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SpaceX Update: Findings of the Falcon Return to Flight Board

Published by Sigurd De Keyser on Wed Jul 26, 2006 4:28 pm
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Below is a summary of the findings of the board, convened by DARPA and with participation by SpaceX, NASA, the US Air Force and the US Naval Research Laboratory. The Co-Chairs of the board were Brigadier General (retired) Pete Worden, who is now the NASA Center Director at Ames, and Colonel (retired) Bob Paulson, who has 30 years experience in space-related program management, systems engineering and research and development with the Air Force.

Video, photo and data confirm that an engine fire started just after ignition, but prior to liftoff. The fire continued to burn during all powered flight. The telemetry shows that at:

  • T-400s, when the propellant pre-valves were opened, a fuel leak started on the turbopump fuel inlet pressure transducer plumbing. Data shows that this same leak was not present on the test firing that occurred on March 22.
  • ~T-2s, ignition of the engine in turn ignited the fuel leak, initiating the engine fire.
  • ~T+25s, the engine fire burned through a pneumatic line, causing pneumatic pressure to drop.
  • T+30s, the fuel and oxygen pre-valves began to close as pneumatic pressure dropped below minimum levels.
  • T+34s, engine thrust terminated due to closure of propellant pre-valves.

Fortunately, telemetry analysis allowed us to pinpoint the leak to a very specific location on the vehicle, clearly showing that the leak arose at the turbopump fuel inlet pressure transducer. This is supported by several cameras and video feeds around the launch site, as well as launch vehicle parts recovered from the ocean.
While there is a high degree of certainty that a fuel leak fire is what ended the flight and the location of the leak is clear, there is some uncertainty as to how the leak arose. In all the SpaceX engine tests (numbering in the hundreds), vehicle wet dress rehearsals and launch pad static firings, there has never been a fuel leak of any significance. In what appears to be a stroke of extremely bad luck, it happened for the first time on launch day.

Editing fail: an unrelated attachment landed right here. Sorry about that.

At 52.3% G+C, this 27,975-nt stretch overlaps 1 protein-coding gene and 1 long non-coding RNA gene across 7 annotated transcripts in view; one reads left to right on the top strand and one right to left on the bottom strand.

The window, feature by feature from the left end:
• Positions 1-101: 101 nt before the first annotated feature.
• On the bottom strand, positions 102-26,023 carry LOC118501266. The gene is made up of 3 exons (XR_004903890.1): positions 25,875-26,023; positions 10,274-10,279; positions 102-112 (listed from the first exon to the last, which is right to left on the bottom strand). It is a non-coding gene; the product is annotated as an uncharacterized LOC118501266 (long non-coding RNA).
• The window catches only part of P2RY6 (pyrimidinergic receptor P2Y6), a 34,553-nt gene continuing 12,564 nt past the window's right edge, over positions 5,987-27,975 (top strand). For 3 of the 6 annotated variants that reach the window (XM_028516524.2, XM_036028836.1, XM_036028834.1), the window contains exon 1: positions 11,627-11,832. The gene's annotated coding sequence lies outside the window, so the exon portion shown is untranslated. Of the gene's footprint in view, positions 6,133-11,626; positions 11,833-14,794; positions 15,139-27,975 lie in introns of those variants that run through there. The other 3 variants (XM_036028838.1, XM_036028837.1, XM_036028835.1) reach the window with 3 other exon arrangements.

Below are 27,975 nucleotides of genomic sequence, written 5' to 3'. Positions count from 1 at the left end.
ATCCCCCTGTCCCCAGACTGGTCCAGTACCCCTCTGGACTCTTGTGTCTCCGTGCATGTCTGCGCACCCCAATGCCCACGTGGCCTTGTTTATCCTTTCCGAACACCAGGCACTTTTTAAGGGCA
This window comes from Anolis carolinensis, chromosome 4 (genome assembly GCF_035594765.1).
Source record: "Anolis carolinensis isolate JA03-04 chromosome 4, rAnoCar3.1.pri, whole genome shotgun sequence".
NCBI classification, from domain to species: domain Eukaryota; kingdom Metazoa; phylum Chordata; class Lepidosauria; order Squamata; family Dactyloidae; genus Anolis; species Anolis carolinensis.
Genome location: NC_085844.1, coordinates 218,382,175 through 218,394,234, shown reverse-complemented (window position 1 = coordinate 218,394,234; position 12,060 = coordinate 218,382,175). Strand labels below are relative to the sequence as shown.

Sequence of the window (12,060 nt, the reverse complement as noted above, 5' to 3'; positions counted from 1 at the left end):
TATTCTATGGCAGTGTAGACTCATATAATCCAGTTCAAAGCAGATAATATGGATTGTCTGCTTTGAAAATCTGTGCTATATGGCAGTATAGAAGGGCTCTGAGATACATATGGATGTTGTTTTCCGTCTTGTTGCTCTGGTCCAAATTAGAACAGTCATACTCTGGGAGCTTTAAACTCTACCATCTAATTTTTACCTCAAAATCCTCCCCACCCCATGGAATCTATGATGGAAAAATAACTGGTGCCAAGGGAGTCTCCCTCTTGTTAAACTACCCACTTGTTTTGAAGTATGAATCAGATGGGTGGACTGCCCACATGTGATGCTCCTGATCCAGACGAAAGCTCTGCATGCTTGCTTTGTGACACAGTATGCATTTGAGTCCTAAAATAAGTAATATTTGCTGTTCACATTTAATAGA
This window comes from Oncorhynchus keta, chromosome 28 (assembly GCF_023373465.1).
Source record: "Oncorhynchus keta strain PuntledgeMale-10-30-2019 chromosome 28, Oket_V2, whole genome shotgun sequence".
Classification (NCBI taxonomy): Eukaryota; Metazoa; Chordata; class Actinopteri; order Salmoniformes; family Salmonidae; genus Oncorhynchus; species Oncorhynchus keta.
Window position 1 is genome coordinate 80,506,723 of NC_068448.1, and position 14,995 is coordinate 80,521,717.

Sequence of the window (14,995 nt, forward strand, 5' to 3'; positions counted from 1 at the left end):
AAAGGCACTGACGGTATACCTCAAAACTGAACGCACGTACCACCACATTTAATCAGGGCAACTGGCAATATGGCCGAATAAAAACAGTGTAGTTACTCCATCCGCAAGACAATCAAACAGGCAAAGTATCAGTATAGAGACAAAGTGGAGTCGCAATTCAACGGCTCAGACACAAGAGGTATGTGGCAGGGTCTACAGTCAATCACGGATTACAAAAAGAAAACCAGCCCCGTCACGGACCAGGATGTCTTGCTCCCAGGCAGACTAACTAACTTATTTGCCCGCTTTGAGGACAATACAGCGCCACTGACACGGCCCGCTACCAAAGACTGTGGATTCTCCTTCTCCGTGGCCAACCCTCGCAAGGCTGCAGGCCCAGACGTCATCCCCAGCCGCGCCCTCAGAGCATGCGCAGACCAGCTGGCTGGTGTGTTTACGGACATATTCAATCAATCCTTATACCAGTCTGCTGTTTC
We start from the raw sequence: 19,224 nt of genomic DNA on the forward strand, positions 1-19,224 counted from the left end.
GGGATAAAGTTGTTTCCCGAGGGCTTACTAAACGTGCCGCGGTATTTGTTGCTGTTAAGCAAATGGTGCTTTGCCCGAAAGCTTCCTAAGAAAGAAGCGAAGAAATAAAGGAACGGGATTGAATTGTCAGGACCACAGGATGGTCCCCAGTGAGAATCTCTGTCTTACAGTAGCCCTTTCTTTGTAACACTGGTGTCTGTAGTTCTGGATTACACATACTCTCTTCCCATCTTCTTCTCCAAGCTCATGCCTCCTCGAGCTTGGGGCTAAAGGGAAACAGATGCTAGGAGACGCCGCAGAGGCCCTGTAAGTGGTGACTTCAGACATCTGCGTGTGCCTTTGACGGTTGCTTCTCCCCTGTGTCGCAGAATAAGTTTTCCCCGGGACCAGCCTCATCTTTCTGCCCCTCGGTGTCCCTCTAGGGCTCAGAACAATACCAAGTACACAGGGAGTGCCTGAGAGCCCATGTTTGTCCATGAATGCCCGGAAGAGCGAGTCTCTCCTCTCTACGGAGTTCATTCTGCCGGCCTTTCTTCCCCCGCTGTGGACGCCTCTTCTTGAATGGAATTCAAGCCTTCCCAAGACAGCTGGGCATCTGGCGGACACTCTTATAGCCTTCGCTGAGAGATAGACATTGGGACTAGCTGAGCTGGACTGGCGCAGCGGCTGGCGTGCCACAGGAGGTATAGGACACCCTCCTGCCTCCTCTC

After reviewing several possible, but unlikely, causes of the leak, the board concluded that the most plausible scenario was that the aluminum B-nut on the transducer failed shortly before launch due to stress corrosion cracking. Early in the investigation, it appeared as though a pad processing error might have caused the leak, but recovered hardware showed the lockwire that led to the B-nut was attached to the fuel line. If the stress corrosion cracking explanation is correct, it means that, over the course of almost four years, the first and only time we saw an aluminum B-nut crack was on launch day. “Unfortunate” would be an understatement.

Ironically, this is a case where a more expensive part failed! We make use of the more expensive and lighter aluminum B-nuts, rather than the cheaper and heavier stainless steel B-nuts. Frankly, and this may surprise some people, but there is not a single case I’m aware of on the Falcon 1 or Falcon 9 where we chose the cheaper and less reliable component over the more expensive and higher reliability component. Those that would ascribe this failure to reach orbit to cheap parts are incorrect.

The B-nuts are anodized for corrosion protection, but the ones mounted on the exterior of the engine panel did see considerable exposure to the environment, which might have overcome the anodized coating. The maiden launch campaign stretched over several months and had numerous countdowns where the vehicle was exposed to the elements for days or weeks at a time. It is worth noting that anything not exposed to the elements, such as the interior of the main engine pyramid, interstage, avionics bay or inside of the payload fairing, showed no evidence of corrosion.